Pressure coefficient

Consider the flow synthesized by the superposition, of non-lifting flow over a cylinder and a vortex of

strength .

Stream Functions

28

Stream function superposition

Velocity vector

Stagnation point

Surface Velocity

Pressure coefficient

Drag coefficient

Lift coefficient

Lift

1

V 2 SCl

2

1

L ' V

2

Consider the incompressible flow over an airfoil section. Let curve A be any curve in the flow

enclosing the airfoil. If the airfoil is producing lift, the velocity field around the airfoil will be such that

the line integral of velocity around A will be the circulation

29

Circulation

L ' V

We extend the concept of source and sink points to a sheet of source and sink points

Edge view of a source sheet: let s be the distance measured along the source sheet

s source strength per unit length along s or volume flow rate per unit depth

We consider point P(x,y) located at a distance r from sheet section ds, the section ds of strength ds

induces a small potential d at point P.

Induced potential

ds

d

ln r

2

30

ln r

ds

2

a

sheet from a to b

x, y

We wish to find the proper source strength parameter to properly model flow over an arbitrary body,

we approximate the source sheet with panels, and solve for the strength parameter. We approximate

the source strength constant per panel like 1 , 2 ,..., n for panels 1 through n. the flow over the

body is then calculated through a superposition of uniform flow and source sheet on the body surface

Let P be a point located at (x,y) in the flow,

let

let

panel, where the integral is taken over panel j, for

31

j

ln rpj ds j

2 j

j

ln rpj ds j

j 1 2 j

P j

j 1

x x y y

2

rpj

j

ln rij ds j

j 1 2 j

ith control point

xi , yi

x x y y

2

rij

Boundary condition

V,n Vn 0

V,n V ni V cos i

source panels

Vn

Vn

xi , yi

ni

i

2

V cos i

j

ln rij ds j

j 1 2 j ni

n

i

2

j i

j

ln rij ds j 0

j 1 2 j ni

n

j i

Using this condition, we can solve the above system of equations for all the strength parameters,

using these parameters we can sub in to solve for the stream solution

n

Tangential velocity at the control point of the ith

j

V

ln rij ds j

s

j 1 2 j s

j

j 1 2

Vi V ,s Vs V sin i

V

C pi 1 i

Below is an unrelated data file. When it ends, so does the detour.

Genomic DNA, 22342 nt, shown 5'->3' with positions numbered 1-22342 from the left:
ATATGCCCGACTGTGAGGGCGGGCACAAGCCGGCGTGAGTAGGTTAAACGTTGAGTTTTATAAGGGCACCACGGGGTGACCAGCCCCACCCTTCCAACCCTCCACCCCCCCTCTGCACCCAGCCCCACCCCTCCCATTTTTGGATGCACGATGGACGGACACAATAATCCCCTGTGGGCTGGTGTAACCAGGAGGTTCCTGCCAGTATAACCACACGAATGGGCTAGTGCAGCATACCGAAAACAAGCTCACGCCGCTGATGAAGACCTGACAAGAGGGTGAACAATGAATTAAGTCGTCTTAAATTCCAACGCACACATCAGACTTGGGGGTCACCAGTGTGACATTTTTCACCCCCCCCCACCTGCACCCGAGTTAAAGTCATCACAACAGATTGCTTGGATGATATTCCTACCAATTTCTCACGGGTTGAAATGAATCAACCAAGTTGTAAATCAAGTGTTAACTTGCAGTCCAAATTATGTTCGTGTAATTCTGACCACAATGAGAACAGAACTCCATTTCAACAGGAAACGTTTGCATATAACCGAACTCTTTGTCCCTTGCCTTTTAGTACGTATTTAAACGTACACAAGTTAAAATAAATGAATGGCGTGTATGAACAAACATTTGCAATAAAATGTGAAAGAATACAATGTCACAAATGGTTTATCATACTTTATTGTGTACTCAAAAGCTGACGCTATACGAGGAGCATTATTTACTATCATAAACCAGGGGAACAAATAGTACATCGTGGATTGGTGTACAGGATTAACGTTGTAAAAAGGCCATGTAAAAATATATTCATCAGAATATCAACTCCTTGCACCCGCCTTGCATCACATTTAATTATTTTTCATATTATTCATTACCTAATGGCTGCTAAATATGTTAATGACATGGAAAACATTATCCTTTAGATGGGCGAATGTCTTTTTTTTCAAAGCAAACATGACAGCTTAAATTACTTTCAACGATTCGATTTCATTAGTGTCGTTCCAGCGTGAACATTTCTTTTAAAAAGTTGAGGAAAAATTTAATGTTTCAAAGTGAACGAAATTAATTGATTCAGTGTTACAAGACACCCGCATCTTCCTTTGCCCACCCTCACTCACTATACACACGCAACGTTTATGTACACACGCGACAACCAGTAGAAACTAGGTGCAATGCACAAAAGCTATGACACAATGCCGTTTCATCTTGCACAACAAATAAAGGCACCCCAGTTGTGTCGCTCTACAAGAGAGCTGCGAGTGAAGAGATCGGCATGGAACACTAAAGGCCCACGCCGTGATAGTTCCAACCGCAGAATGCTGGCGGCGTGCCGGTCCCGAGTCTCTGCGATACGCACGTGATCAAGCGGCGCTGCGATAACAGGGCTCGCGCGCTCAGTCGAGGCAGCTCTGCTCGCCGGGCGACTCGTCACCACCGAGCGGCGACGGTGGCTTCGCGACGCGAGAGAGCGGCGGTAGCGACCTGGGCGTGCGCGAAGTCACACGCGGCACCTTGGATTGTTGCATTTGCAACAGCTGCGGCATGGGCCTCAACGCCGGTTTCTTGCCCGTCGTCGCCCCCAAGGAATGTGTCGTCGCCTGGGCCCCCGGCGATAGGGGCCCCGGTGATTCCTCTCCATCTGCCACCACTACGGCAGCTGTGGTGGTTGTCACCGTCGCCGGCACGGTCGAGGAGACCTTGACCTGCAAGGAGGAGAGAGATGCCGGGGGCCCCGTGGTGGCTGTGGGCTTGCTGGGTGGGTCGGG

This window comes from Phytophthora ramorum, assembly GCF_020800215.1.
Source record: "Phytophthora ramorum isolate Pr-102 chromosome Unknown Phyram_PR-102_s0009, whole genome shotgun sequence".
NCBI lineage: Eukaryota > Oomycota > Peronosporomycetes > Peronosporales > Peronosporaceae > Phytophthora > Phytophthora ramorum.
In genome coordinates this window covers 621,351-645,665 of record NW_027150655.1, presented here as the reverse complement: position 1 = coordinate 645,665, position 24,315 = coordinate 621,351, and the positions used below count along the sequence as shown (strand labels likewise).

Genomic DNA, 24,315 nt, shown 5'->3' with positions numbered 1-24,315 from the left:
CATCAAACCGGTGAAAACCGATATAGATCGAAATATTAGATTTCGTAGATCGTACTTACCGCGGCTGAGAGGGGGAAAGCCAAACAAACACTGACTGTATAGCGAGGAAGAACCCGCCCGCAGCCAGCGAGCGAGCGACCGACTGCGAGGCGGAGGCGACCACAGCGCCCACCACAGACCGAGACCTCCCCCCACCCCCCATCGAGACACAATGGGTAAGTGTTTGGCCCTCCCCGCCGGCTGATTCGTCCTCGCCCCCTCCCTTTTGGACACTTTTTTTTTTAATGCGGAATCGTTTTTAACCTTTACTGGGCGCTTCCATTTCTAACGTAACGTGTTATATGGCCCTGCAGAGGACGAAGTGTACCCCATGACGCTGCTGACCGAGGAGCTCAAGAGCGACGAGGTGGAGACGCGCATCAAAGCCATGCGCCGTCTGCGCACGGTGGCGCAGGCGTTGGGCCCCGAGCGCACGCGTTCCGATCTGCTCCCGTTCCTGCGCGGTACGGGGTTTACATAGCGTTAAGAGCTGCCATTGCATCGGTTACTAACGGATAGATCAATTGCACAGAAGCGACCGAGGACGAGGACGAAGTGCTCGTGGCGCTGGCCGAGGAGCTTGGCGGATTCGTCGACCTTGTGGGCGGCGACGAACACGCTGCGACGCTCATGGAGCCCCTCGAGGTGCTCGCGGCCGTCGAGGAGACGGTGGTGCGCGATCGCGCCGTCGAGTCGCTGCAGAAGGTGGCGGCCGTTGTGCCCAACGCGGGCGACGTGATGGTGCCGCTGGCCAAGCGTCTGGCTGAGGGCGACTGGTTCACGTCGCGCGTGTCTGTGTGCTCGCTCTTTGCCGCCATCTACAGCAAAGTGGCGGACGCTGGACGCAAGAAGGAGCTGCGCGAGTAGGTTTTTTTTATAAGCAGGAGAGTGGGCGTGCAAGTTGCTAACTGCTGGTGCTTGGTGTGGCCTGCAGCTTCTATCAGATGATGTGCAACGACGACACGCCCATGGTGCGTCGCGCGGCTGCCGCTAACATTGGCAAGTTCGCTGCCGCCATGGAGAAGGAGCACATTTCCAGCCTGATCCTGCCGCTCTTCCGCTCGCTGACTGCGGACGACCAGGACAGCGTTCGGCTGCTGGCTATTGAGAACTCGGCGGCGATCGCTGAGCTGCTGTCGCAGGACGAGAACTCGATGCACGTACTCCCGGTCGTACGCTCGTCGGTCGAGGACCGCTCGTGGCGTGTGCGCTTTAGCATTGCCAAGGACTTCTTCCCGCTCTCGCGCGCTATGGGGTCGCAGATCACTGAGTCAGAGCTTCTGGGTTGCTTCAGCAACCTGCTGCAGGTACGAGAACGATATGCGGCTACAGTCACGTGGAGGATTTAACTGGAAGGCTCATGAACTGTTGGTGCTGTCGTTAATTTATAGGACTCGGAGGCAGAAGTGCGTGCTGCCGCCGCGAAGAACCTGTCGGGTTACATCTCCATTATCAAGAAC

V

The sum of all sources and sinks should be zero

S

j 1

32

s ln r ds

ij

Vn

Distance

i

2

rij

1 rij

ln rij

ni

rij ni

2 xi x j

dxi

dy

2 yi y j i

dni

dni

x j yi y j

2

xi x j cos i yi y j sin i

ln rij

2

2

ni

xi x j yi y j

33

j

ln rij ds j

j 1 2 j ni

n

j i

x x y y

2

6. Theoretical Solutions

6.1 Vortex Sheet

Consider a vortex sheet made up vortex

filaments.

We can define s as a length variable,

We define

Consider point P in the flow located a

distance r from ds.

34

small vortex at ds, perpendicular to r

Increment in velocity potential induced

at point by by the elemental vortex ds

Velocity potential at P

Circulation around the vortex sheet

ds

2 r

ds

d

dV

x, y

1

2

ds

ds

a

enclosing a section of the sheet of

length ds.

The circulation around the path:

The local jump in tangential velocity

across the vortex sheet is equal to the

local sheet strength

v2 dn u1ds v1dn u2 ds

u1 u2 ds v1 v2 dn

ds

ds u1 u2 ds v1 v2 dn

lim ds u1 u2 ds

dn 0

u1 u2

The idea:

Replace an airfoil surface with a vortex sheet of variable strength s

Calculate the induced velocity field from the vortex sheet when added to the uniform velocity

of V

ds

a

The goal of the Kutta condition is to determine the exact circulation value such that the lift may be

calculated using the Kutta Jakowski equation. Analytical analysis results in infinite possible circulation

results. Below two possible results are shown but we know that nature prefers 2 . We can

35

characterize the circulation based on the position of stagnation points. If we can place the stagnation

point 2 at the trailing edge point than the circulation can accurately be calculated analytically.

There are infinite possible trailing edge shapes, two are shown below:

The following reasoning is applied to prove that all possible trailing edge shapes result in Vu Vl . If the

trailing edge ends at a finite angle, this results in two velocities in two different directions, which is

impossible. The only possible solution is that Vu Vl 0 . If the trailing edge ends in a cusp, than nonzero velocity is possible however using Bernoulli we can show that

Pa

1

1

Vu 2 Pa VL 2 Vu VL

2

2

Which functions as a boundary condition to properly achieve the correct solution. This boundary

condition is a physical property of friction because of the viscous boundary layer at the edge.

The main question is what generates the circulation.

36

incompressible flow. Assume that all body

forces f are zero. Choose an arbitrary curve

C1 containing fluid elements at time t1.

Circulation around C1 : 1 V ds

C1

a circulation around curve C2 :

2 V ds

C2

conserved

1 2

D

0

Dt

Kalvin states that the circulation is

conserved.

The circulation starts at 0

As the flow is started, a powerful counter

vortex called the starting vortex is formed